With the city’s visual appeal? Porto is a town whose beauty is as postcard-perfect as it is ramshackle. Hugging the Duoro River a staggered layer of multicoloured tiled walls rise up onto a hillside. Scarlets and pastel lemons; Wedgwood blues and creams; Cadbury’s browns and bright peaches and pinks; a Technicolor wall of civilization sitting under orange terracotta. Viewed from afar, from the Gaia district over the enormous wrought-iron bridge on the other side of the water, the city seems carved by the eye of a Venetian artist. Up close the smashed windows, faded paintwork and scarred doors tell the story of a poor country.
What hasn’t left this area, the Ribeira district, is the romance. Little alleys snaking away up and around, plump with cobbles, hide tiny family-run restaurants bursting with seafood and super-chic wine bars proffering little known cheeses. The waters of the Duoro always feel nearby. The cathedral looks over everything; a kaleidoscopic explosion of hues and spires. And over the water, over that giant bridge, a large monastery beams back, with the Port lodges at its base and little boats, barcos robelos, bobbing with barrels. Stray cats own the old town and little old ladies in pinnies dust their doorsteps as the occasional tourist bent on exploring peers up and down with a lens.
With its variety? Tiring of city life – such as that is in central Porto – the beach is just a short bus ride west. Foz do Duoro. Clean sands try to find space between a lively coastline studded with boulders and seaweed. Little bars take advantage of their slots and throw tables and chairs onto the shore. A stubby lighthouse stands proudly at the end of a pier covered with fisherman catching sea bass as the Atlantic pummels the city for all its worth. Little old trams occasionally float past and tiny fishing boats covered in gulls turn slowly in the estuary while churches and forts draw the eye.
Where to begin with Porto? Where to end?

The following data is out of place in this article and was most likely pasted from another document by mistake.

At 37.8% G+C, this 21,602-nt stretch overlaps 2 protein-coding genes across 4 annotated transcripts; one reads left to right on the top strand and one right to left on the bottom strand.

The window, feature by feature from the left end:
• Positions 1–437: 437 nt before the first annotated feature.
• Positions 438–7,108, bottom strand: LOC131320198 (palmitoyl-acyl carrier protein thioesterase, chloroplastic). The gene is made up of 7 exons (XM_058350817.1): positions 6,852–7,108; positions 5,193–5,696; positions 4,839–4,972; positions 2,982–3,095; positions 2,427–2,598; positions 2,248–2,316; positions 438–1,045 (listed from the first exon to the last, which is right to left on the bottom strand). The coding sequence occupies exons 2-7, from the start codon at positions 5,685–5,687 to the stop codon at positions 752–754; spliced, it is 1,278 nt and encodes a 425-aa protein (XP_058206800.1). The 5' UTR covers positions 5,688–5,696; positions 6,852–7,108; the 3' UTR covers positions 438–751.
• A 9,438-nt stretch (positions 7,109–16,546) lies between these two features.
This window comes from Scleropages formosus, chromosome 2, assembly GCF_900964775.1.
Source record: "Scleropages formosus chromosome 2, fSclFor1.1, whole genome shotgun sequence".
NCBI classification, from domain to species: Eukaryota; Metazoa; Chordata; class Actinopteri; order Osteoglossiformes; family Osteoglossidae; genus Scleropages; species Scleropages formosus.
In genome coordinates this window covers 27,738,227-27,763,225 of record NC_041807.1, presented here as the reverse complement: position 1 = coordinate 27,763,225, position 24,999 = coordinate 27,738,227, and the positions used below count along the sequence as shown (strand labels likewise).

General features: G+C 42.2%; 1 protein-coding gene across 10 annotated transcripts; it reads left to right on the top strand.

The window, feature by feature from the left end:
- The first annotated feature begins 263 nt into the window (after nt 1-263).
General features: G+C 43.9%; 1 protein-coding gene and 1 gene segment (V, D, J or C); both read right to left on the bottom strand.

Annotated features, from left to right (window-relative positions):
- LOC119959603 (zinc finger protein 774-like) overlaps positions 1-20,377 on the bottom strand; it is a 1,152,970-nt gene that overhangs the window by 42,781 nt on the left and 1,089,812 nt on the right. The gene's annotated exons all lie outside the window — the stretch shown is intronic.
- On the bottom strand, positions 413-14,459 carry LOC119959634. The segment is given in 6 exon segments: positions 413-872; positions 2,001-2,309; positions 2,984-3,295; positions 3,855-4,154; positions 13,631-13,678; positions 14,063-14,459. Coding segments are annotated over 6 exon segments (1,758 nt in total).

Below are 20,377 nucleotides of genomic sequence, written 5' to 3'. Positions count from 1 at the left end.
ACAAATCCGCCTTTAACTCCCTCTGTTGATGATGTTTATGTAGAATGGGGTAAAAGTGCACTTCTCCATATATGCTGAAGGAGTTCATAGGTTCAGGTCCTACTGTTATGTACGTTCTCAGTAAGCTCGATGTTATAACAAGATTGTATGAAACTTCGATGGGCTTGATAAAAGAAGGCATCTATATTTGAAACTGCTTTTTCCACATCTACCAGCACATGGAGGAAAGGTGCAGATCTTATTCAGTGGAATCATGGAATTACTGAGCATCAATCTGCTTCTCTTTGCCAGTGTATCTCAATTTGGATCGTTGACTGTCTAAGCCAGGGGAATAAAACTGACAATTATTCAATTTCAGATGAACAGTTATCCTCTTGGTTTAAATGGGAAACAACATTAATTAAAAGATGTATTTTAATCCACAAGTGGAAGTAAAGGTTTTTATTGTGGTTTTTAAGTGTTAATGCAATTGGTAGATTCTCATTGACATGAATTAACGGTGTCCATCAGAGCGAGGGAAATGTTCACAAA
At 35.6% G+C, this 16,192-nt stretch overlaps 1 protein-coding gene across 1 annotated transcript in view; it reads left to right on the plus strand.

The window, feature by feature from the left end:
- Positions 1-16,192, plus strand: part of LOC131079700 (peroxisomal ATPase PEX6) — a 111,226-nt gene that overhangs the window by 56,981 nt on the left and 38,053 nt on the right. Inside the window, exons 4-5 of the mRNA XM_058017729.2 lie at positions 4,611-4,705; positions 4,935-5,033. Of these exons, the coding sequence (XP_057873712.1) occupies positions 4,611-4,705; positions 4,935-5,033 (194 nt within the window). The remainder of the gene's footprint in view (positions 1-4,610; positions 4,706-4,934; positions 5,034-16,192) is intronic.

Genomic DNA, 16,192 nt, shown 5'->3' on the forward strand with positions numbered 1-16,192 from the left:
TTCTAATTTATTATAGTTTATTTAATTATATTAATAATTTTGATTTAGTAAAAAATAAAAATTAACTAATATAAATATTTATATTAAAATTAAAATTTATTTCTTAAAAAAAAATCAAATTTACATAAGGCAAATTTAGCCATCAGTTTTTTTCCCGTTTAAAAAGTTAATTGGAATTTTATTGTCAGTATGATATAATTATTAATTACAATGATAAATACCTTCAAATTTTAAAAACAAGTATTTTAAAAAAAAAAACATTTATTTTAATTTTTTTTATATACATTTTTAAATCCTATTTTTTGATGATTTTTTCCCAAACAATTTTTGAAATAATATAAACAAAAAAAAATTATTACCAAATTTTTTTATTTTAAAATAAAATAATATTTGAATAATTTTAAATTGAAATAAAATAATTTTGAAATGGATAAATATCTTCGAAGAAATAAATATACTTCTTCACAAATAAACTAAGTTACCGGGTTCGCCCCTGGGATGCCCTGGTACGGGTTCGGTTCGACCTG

Day Three: Universities and Monasteries…
The drive down to Sintra warrants as many stops as could fill an entire holiday. To choose but two is heartbreaking. But the call of that southern fairytale town meant we couldn’t bear to arrive too late.
Through a landscape reminiscent of a sun-soaked Galicia – furry hills covered in eucalyptus forests and more green than you knew existed – we arrived at Coimbra: Portugal’s answer to Oxford. A hill on a river in the coastal Beira region. A dense web of attractive but impoverished streets covered in graffiti produced a charismatic hub of lanes that would be horrible for the elderly or invalid. At the peak of this steep warren of cafes and religious buildings sits one of the oldest universities in the world, and the oldest in Portugal. The nobility of its scholastic centre is matched by the beauty of the buildings themselves. Bright cream coloured and bedecked with turrets and flags, the main university building sits like a fort on the summit of the hill. Students walk around in long cloaks while red-faced visitors snap away. Back in town a local festival is taking place. Coimbrans in local dress play guitars and drums, sing folk songs and sell traditional pastries. It is a busy and buzzing place.